Lilly's Purple Plastic Purse Game
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Look at the cards, then make up a story about them. Now put on the Lilly mask to hide your eyes. Uh-oh! Somebody's hidden one of your cards in Lilly's purple plastic purse. Can you guess which card it is? Your story will help you remember.
Narrative play encourages creative non-pressured learning and enhances memory in kids and grown-ups alike. Young children will also learn critical pre-reading and writing readiness skills such as sequencing and patterning in the context of storytelling.
Gamewright actually has two games based on Kevin Henke's popular creation, Lilly. Both games feature attractive illustrations from the popular series of books of Lilly and her friends and family. In this game, the players take turns dealing out cards featuring pictures of Lilly and things in her world. Then one player has to rearrange the cards to make a story. That player must then don a blindfold (one is conveniently provided) while the other players take one of the cards from the story and hide it in the purse. The story teller must then guess which card is missing. Then it's another player's turn to be the story teller. Simple? Yes, very. This is a game that all but the youngest of players will be able to grasp and master in a matter of minutes. Playing with my two children (ages 5 and 7) no one missed a single card, even when we were using large amounts of cards to tell the story and slipping extra cards into the purse. Eventually (as kids that age will do) the stories became increasingly silly and the adults lost interest in the game.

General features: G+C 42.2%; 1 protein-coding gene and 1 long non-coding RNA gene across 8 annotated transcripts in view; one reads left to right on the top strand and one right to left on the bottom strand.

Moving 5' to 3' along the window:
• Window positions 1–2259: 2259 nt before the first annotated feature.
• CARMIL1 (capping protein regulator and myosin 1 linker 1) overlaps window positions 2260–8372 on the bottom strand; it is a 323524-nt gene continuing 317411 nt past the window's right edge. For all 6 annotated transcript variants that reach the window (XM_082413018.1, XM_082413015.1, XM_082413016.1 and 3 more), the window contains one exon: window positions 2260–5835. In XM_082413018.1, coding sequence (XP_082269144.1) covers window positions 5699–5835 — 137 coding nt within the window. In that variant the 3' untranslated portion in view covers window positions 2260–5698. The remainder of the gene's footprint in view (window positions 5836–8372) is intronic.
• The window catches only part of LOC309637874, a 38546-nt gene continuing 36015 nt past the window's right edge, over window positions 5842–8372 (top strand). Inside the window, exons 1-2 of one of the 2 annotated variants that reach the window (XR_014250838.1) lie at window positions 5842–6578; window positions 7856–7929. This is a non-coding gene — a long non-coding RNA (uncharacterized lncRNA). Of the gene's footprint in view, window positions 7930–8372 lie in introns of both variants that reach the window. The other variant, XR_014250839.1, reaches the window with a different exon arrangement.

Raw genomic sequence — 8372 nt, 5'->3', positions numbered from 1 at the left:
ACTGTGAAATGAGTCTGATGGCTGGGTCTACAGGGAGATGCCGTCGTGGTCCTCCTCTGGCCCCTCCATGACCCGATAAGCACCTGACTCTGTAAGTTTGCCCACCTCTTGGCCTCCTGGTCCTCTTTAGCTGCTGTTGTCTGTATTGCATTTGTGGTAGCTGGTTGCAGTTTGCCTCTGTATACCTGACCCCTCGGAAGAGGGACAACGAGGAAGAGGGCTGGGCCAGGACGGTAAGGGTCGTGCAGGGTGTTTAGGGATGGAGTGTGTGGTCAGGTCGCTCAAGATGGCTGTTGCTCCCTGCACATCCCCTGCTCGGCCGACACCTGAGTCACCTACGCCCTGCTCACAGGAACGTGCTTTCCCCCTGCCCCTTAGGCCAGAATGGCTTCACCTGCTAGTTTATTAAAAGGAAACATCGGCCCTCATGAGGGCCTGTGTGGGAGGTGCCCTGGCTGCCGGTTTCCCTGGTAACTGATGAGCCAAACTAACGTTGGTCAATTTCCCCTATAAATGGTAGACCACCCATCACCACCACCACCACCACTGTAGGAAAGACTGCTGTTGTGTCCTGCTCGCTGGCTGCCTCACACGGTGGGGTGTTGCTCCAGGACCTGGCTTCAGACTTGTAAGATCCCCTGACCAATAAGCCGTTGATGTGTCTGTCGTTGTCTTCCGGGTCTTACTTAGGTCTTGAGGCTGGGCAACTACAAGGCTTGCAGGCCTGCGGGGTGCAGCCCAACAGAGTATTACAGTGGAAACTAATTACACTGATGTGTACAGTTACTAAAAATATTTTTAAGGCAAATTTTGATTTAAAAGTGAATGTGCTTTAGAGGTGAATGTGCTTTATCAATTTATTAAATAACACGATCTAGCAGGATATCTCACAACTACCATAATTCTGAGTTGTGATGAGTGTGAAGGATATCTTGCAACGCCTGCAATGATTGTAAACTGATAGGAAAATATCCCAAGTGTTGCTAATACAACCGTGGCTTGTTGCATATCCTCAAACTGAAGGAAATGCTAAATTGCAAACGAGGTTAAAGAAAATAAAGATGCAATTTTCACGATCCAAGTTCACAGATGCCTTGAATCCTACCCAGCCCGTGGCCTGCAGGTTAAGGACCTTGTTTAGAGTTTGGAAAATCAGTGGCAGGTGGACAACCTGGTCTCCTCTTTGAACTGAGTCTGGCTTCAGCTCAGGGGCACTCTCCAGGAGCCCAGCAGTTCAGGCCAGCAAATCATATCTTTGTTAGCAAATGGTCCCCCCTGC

Of the two games, I like this the least. If you have children younger than mine, I might recommend it. Otherwise, get the other one: Lilly's Three for All, also from Gamewright. This one, while seemingly for the same age of children was more enjoyable for my family. As with all Gamewright games, this game features high quality construction. Extra care has been taken to ensure that the cards can hold up to use by very small hands.
Lilly's Purple Plastic Purse Game gives kids an opportunity to practice the age-old memory technique of linking together items into a story to aid recall. For example, if you wanted to memorize the words 'cannon', 'watermelon', and 'birds', then you might visualize a story in which someone shoots a cannon at a watermelon and birds swoop down to eat the pieces.
This is a great idea for a game, but Lilly's falls flat due to the poor assortment of objects in the deck. In an effort to capitalize on the Lilly's license, most of the cards are characters from the story. Making matters worse, the deck contains many duplicates. It is hard to invent an unusual story when you keep drawing card combinations like 'Lilly', 'Lilly', 'purse', and 'Lilly'. Ugh.